A long time ago, in the land of Egypt, there was a ruler called Pharaoh. The Pharaoh was a very mean man, and he made all the Jews living in Egypt his slaves.
To be slaves meant that the Jews had to work very, very hard and were beaten by their Egyptian masters. They worked all day under the hot sun making clay bricks to build pyramids and buildings for the Pharaoh; they worked the fields to produce food for the Egyptians; and they built houses for the Egyptians to live in. The slaves did not get paid for their work, and they could not buy toys for their children. They hardly had enough food to feed themselves. They were not free to go to wherever they wanted, or to do whatever they wanted. The Jews were very unhappy and suffered a lot.
But the Pharaoh was still afraid that there were too many Jews, and decided that all the newborn Jewish boys be taken away from their mothers and be thrown into the river Nile. But one of the Jewish mothers decided to save her newborn baby boy and put him into a basket, and placed the basket into the river so that her child could live. The next day the Pharaoh’s daughter found the floating basket with the little baby-boy in it. She took the baby home to the palace where she lived, and named the baby Moses.
Many years went by, and Moses grew up to be a prince in Egypt, but the Jews still suffered because they were slaves. When Moses saw how much the Jews suffered, he went to the Pharaoh and asked him to free the Jews. The Pharaoh refused to listen to Moses and became angry. He made the Jews work even harder. He did not like Moses at all, and he chased Moses away from Egypt to live in another land. Moses was working as a shepherd when one day he saw a fire coming from a bush. He went to look at the fire and suddenly he heard a voice coming from the burning bush:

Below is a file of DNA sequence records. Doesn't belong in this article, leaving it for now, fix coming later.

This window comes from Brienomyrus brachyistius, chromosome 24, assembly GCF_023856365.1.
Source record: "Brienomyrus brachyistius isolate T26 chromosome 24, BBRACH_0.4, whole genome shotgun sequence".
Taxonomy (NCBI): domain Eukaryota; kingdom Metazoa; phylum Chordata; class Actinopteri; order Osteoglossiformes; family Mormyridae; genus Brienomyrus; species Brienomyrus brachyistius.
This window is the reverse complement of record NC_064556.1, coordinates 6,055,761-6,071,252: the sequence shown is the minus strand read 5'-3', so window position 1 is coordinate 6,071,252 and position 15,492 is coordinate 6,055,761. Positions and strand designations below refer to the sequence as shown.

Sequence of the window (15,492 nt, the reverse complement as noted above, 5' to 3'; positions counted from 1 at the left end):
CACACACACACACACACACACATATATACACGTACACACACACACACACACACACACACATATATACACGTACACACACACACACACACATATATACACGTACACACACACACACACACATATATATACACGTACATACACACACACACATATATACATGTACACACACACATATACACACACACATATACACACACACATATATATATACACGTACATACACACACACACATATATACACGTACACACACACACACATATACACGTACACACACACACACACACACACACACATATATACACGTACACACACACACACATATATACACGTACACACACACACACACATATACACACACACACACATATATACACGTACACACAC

“Moses! Moses!” It was the voice of God.
“I am here!” answered Moses, and he was scared because he never heard the voice of God before.
And God told Moses: “ I want you to go back to the land of Egypt and free all the Jews from slavery, and lead them back to the Promised Land, the home of the Jews!” Today we call this Promised Land Israel.
So, Moses went back to Egypt and he went to see the Pharaoh. Moses told the Pharaoh that God had commanded the Jews to leave Egypt. The Pharaoh said: “No way! I will not let the Jews go.” And instead of letting the Jews go, the Pharaoh decided to make them work even harder. But Moses warned the Pharaoh that if he did not let the Jews go, God would punish him and all the other Egyptians. But the Pharaoh just laughed and did not believe Moses.
And sure enough, God’s punishment came about in the land of Egypt:
First, all the water turned to blood and the Egyptians could not drink or cook or wash.
Then, frogs appeared all over in Egypt: on the tables and chairs, on dishes, in bed, on the floor; slimy frogs were everywhere. The sound of their croaking drove the Egyptians crazy!
Then, there were flies and insects biting everybody. All the Egyptians became sick and sore from itching and scratching.
But the Pharaoh was stubborn and would not let the Jews go.
Then, hordes of wild animals, lions, elephants and hippopotamus suddenly appeared. They ran wild and destroyed everything in their path: houses, fields, and trees.